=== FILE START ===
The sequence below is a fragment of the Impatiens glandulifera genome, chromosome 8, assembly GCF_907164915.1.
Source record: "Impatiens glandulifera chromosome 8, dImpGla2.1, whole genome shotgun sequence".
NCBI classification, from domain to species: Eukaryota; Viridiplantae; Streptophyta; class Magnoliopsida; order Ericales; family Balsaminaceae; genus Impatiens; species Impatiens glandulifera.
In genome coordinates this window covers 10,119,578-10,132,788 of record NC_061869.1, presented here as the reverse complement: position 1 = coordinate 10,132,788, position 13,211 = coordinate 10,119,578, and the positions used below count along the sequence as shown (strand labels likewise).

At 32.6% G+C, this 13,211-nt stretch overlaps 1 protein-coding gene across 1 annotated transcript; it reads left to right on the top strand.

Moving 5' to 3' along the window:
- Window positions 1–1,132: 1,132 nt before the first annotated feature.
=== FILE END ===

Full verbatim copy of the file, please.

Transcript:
The sequence below is a fragment of the Impatiens glandulifera genome, chromosome 8, assembly GCF_907164915.1.
Source record: "Impatiens glandulifera chromosome 8, dImpGla2.1, whole genome shotgun sequence".
NCBI classification, from domain to species: Eukaryota; Viridiplantae; Streptophyta; class Magnoliopsida; order Ericales; family Balsaminaceae; genus Impatiens; species Impatiens glandulifera.
In genome coordinates this window covers 10,119,578-10,132,788 of record NC_061869.1, presented here as the reverse complement: position 1 = coordinate 10,132,788, position 13,211 = coordinate 10,119,578, and the positions used below count along the sequence as shown (strand labels likewise).

At 32.6% G+C, this 13,211-nt stretch overlaps 1 protein-coding gene across 1 annotated transcript; it reads left to right on the top strand.

Moving 5' to 3' along the window:
- Window positions 1–1,132: 1,132 nt before the first annotated feature.